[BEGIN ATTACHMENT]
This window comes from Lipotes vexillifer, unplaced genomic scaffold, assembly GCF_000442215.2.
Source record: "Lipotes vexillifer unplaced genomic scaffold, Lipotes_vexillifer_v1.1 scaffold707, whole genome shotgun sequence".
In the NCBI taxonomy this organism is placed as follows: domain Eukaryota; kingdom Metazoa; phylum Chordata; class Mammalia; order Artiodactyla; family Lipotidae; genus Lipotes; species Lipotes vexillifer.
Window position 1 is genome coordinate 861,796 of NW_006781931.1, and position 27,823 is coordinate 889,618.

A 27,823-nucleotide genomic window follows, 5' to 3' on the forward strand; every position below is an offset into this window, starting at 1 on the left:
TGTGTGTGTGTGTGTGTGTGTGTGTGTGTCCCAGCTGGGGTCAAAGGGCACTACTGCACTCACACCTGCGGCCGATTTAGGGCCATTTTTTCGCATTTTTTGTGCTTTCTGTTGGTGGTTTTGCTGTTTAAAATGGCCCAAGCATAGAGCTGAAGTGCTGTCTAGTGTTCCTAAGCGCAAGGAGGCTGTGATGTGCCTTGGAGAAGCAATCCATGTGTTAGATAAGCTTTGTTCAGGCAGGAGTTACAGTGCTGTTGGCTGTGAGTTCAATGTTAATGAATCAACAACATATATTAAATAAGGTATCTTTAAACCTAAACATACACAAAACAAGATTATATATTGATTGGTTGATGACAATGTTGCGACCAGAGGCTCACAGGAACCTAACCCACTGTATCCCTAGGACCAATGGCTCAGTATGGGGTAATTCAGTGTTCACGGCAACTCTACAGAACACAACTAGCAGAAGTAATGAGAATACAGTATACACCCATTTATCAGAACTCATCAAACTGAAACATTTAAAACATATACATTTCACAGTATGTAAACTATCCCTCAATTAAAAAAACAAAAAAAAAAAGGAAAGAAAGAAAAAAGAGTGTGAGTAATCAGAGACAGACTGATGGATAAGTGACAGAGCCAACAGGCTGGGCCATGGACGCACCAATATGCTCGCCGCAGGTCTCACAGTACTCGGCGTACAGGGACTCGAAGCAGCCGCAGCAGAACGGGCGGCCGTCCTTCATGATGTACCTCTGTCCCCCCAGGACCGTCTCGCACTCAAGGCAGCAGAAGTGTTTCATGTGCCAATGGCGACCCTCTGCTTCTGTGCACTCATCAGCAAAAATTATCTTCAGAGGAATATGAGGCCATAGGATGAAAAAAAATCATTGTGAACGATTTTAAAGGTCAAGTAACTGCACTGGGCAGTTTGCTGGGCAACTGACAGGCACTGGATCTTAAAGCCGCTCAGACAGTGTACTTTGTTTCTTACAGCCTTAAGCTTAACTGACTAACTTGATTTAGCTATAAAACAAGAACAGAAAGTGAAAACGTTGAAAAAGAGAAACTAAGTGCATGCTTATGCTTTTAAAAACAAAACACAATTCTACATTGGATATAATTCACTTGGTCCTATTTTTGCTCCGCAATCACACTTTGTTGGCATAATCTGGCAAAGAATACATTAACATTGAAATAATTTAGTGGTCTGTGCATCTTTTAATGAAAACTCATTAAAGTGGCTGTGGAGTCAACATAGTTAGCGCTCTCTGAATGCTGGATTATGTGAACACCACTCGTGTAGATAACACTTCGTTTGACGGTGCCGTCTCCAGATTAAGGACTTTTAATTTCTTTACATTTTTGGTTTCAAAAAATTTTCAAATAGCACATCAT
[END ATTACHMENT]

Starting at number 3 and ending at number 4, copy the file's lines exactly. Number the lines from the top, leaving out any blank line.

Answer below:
In the NCBI taxonomy this organism is placed as follows: domain Eukaryota; kingdom Metazoa; phylum Chordata; class Mammalia; order Artiodactyla; family Lipotidae; genus Lipotes; species Lipotes vexillifer.
Window position 1 is genome coordinate 861,796 of NW_006781931.1, and position 27,823 is coordinate 889,618.